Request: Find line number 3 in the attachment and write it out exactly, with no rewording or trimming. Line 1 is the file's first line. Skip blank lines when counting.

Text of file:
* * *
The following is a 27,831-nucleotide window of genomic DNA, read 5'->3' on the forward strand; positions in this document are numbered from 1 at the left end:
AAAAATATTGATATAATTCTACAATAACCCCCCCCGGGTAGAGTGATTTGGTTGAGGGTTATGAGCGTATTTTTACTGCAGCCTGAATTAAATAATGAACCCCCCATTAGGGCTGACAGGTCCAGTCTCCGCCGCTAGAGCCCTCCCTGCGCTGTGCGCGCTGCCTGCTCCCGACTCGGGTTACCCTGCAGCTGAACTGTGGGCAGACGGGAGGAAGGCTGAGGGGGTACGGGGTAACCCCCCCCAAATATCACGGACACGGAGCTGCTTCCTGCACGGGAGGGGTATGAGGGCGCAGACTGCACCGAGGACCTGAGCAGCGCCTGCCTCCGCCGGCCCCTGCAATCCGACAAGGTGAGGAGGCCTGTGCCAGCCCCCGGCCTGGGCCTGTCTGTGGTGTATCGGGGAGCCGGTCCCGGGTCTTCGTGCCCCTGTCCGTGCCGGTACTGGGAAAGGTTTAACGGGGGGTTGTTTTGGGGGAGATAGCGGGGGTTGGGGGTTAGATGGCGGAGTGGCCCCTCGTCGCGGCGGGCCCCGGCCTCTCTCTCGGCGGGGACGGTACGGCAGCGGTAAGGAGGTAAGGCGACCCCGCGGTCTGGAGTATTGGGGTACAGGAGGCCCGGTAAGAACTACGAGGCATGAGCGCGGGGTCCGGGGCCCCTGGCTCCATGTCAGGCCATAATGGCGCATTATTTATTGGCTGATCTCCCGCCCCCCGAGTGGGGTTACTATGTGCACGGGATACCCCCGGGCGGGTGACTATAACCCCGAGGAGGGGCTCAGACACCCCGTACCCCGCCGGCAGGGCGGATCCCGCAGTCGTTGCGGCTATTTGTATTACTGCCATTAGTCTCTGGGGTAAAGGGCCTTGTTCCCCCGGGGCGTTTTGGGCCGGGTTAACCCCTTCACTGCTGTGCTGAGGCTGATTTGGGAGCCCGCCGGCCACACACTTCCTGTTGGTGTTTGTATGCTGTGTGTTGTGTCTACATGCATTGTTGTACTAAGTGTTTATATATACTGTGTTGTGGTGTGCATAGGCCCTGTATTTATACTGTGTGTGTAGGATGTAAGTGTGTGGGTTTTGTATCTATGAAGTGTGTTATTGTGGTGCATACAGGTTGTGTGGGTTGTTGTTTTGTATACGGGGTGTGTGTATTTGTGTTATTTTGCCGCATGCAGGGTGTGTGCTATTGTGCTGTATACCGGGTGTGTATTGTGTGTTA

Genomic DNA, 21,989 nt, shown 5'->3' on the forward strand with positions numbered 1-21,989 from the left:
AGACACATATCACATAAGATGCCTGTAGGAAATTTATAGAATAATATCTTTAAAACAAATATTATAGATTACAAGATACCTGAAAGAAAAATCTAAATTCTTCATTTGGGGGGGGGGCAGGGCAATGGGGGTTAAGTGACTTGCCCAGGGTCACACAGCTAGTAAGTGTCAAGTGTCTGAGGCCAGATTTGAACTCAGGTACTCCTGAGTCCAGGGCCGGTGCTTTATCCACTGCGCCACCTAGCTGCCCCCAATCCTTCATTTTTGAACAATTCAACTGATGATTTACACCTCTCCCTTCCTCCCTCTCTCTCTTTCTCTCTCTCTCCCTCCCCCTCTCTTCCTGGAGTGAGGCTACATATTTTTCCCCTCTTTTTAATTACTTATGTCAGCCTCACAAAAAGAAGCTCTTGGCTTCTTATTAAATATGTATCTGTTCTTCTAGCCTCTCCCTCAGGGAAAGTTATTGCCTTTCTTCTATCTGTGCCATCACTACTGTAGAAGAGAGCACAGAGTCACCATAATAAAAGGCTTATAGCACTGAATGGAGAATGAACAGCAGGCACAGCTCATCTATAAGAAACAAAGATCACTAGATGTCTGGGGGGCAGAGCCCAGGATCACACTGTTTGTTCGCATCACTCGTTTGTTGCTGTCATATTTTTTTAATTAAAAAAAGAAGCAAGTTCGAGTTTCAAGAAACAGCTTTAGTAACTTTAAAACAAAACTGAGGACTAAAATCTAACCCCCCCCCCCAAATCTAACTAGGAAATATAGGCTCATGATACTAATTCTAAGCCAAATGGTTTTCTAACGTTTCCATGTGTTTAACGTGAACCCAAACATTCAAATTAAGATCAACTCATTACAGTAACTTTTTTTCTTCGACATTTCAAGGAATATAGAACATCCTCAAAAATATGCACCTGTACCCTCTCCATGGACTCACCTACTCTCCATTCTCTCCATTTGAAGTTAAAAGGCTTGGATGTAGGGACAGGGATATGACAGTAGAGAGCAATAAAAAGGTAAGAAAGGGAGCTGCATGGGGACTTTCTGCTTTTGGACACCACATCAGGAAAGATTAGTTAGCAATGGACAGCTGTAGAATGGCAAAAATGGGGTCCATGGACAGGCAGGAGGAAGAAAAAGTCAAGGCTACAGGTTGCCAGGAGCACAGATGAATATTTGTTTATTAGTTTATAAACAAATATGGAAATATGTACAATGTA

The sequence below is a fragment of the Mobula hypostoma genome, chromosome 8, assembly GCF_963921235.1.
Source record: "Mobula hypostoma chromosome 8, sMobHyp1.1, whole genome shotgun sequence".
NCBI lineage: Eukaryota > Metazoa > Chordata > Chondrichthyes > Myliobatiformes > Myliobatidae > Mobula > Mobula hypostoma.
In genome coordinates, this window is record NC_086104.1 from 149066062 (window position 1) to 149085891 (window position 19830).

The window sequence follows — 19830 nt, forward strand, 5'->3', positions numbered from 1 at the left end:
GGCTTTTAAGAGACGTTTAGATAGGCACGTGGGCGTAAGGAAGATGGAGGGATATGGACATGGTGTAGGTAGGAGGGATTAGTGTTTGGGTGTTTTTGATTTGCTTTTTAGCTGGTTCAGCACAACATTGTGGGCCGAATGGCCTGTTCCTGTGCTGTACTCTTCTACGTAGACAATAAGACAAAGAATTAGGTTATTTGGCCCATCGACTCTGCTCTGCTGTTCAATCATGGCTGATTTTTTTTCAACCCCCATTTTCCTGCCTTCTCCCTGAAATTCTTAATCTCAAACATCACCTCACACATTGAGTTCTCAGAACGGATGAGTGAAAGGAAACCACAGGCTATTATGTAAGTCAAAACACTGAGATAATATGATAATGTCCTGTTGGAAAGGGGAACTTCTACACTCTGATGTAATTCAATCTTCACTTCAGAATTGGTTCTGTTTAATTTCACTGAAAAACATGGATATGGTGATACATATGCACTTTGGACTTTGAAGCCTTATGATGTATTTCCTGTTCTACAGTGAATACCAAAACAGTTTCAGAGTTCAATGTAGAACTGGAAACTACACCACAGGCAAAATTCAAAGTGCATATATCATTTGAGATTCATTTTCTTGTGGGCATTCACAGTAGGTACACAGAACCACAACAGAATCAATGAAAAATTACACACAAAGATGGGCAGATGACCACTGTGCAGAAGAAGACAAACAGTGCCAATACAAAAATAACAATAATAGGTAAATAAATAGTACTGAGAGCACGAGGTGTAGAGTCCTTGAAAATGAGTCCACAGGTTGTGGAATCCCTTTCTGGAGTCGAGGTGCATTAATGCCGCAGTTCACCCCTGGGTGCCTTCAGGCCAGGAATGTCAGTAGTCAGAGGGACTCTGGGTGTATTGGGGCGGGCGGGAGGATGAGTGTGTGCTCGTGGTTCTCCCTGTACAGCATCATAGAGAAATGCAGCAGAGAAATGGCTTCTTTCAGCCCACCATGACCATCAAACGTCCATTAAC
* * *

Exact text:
Genomic DNA, 21,989 nt, shown 5'->3' on the forward strand with positions numbered 1-21,989 from the left: